At Skelly changes were happening. Chuck moved on and was replaced by Gene Robinson from Tulsa. John Kozak was also leaving and the scouting position would be open. Jack Gisburne called me into his office along with Gene and asked me if I would be interested in becoming the Scout. He also related that Skelly had an in- house policy of only hiring scouts that had law degrees, as their next step up was a Landman. He informed me that he would request that in my case this policy be waived and if so I would be the Scout. With a company car, an expense account and a substantial raise in pay, there was no hesitation in my acceptance. That meeting took place on a Wednesday. On Friday I was informed that it had been approved and that I had the job. I was instructed to get with John on Monday, get the well card books together and go over what was needed as I was attending Scout Check in Red Deer on Wednesday.



I felt that if I was  relating some wild scout happenings, I may as well start with one of my own.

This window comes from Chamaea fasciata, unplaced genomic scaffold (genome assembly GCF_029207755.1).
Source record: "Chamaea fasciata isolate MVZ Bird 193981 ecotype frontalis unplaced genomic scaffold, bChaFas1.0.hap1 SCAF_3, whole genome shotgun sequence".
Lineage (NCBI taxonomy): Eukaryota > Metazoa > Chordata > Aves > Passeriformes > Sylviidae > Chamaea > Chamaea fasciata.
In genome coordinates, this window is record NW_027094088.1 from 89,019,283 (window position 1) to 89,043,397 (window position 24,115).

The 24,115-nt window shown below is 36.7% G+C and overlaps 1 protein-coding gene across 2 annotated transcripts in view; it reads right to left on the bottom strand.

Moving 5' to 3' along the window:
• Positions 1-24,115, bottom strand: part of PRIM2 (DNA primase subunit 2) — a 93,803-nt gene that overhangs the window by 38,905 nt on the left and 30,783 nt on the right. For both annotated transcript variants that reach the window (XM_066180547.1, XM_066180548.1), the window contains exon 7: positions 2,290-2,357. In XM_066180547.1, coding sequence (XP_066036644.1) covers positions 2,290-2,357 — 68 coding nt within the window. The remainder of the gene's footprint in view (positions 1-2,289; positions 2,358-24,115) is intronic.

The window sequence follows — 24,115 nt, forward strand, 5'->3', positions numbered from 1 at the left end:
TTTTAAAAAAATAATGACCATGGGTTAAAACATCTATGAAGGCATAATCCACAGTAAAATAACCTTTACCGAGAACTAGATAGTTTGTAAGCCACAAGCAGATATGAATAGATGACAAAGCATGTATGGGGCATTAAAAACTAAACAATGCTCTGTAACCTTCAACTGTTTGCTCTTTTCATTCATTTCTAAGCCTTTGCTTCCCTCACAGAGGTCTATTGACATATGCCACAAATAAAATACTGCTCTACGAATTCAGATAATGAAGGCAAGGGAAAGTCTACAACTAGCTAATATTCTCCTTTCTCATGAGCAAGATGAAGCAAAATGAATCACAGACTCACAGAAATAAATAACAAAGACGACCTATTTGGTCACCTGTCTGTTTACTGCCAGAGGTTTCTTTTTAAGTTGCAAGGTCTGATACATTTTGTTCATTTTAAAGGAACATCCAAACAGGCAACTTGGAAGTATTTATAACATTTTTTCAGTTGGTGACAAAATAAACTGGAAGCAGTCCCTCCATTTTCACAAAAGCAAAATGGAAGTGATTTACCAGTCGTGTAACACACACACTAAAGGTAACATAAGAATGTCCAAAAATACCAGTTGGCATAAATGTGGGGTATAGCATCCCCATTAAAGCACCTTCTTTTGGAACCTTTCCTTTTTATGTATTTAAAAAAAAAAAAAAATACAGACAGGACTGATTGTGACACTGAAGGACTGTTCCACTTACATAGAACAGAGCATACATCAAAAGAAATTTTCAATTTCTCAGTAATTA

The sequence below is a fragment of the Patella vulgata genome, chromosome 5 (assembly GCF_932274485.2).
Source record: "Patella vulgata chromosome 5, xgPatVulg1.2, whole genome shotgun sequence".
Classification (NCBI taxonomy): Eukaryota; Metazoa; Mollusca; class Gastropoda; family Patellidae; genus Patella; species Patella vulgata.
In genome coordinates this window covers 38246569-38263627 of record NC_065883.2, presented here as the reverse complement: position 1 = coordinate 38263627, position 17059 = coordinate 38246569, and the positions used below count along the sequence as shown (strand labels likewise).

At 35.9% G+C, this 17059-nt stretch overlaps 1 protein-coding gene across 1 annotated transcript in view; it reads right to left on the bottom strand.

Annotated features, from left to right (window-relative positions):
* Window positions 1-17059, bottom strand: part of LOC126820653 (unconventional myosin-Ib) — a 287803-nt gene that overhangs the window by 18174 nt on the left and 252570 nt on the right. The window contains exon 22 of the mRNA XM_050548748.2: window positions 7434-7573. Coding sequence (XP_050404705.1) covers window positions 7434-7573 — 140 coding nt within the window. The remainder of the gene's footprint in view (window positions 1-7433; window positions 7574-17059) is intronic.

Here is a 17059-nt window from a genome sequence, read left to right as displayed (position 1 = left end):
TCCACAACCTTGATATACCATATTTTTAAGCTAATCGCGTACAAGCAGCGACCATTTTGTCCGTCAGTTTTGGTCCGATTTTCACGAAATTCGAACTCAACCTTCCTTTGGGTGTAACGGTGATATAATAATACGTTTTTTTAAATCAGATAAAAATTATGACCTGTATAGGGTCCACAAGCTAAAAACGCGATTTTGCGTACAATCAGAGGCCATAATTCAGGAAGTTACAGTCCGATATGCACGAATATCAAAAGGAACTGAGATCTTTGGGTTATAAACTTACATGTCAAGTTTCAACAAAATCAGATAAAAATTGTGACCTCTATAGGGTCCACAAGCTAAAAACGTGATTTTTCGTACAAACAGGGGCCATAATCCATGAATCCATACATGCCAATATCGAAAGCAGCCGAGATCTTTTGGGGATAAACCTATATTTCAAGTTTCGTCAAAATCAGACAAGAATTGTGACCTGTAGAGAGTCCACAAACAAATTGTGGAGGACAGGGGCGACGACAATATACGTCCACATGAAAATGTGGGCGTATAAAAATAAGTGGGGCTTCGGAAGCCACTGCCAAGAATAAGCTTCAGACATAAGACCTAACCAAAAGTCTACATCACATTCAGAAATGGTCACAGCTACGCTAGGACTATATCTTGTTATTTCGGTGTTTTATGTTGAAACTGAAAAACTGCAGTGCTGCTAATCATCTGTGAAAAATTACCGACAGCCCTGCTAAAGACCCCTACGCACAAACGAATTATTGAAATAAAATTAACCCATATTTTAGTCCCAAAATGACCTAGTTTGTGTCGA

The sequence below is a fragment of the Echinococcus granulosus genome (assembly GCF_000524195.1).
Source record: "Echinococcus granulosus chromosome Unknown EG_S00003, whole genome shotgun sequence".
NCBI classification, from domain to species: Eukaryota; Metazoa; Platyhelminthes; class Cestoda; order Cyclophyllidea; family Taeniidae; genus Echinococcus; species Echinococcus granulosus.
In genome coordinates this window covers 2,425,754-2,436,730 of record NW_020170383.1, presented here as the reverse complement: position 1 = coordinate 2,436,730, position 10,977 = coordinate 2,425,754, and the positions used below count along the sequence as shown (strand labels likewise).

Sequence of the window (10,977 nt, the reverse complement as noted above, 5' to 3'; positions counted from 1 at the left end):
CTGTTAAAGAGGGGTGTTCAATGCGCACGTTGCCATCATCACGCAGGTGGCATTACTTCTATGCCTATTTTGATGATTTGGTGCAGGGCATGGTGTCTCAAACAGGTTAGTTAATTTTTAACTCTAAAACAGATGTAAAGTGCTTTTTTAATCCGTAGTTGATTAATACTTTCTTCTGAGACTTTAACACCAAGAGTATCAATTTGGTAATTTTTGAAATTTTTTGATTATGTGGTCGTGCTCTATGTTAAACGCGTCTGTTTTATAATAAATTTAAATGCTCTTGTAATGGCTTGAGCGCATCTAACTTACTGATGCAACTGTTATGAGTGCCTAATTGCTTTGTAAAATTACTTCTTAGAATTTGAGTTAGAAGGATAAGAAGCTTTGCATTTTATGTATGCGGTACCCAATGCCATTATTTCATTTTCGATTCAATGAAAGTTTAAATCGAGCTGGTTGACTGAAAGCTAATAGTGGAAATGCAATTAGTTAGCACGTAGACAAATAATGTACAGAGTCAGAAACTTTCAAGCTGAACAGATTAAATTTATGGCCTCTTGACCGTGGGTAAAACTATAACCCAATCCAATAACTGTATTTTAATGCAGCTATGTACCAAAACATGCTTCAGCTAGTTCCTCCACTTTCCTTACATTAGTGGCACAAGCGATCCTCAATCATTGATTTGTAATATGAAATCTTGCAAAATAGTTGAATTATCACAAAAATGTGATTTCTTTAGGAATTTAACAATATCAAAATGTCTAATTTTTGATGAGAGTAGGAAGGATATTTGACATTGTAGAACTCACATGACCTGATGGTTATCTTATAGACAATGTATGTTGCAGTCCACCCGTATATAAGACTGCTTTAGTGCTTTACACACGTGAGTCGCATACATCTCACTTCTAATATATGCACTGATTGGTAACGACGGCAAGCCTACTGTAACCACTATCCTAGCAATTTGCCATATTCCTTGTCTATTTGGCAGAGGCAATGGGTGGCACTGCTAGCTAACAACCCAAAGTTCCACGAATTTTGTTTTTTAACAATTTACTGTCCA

My Baptisimal ---On Tuesday evening I headed north with mixed anticipation, checked into the Buffalo Hotel where the check was held in the basement, and awaited the dawn. At that time the Alberta check had about forty member companies. I was in the room early and someone told me to grab a chair at any table around the box. I looked around the tables and recognized no one. At eight o’clock the Bull Scout called the meeting to order. The normal was to begin calling the wells from Township One, Range One and on up through the province. Skelly was drilling a well east of High River which had been a tight-hole drilling into a sale. The sale over, the Bull Scout asked if there was anyone from Skelly present. I weakly raised my hand and stood up. I was then asked to report Skelly’s well status. I had the ticket flagged, opened it and read what John had told me to report. The Bull leaped right out of his chair pointed his finger at me and yelled “You get your sweet butt out to the phone, call Calgary and get a better status. I quickly made haste to the phone called John, told him what happened and got another answer. Once back in the meeting the Bull said “Mr.Skelly did you get another status? I answered yes, and was told to give it out which I did. The Bull even leaped higher in the air and yelled “pack up your books and get out of this meeting and don’t come back until next week with a better report”. I packed up and left faster than the first time .Checked out of the Hotel, called my wife and told her that I had been ejected from the meeting by a mad man and was on my way home. I was back at my house by ten thirty.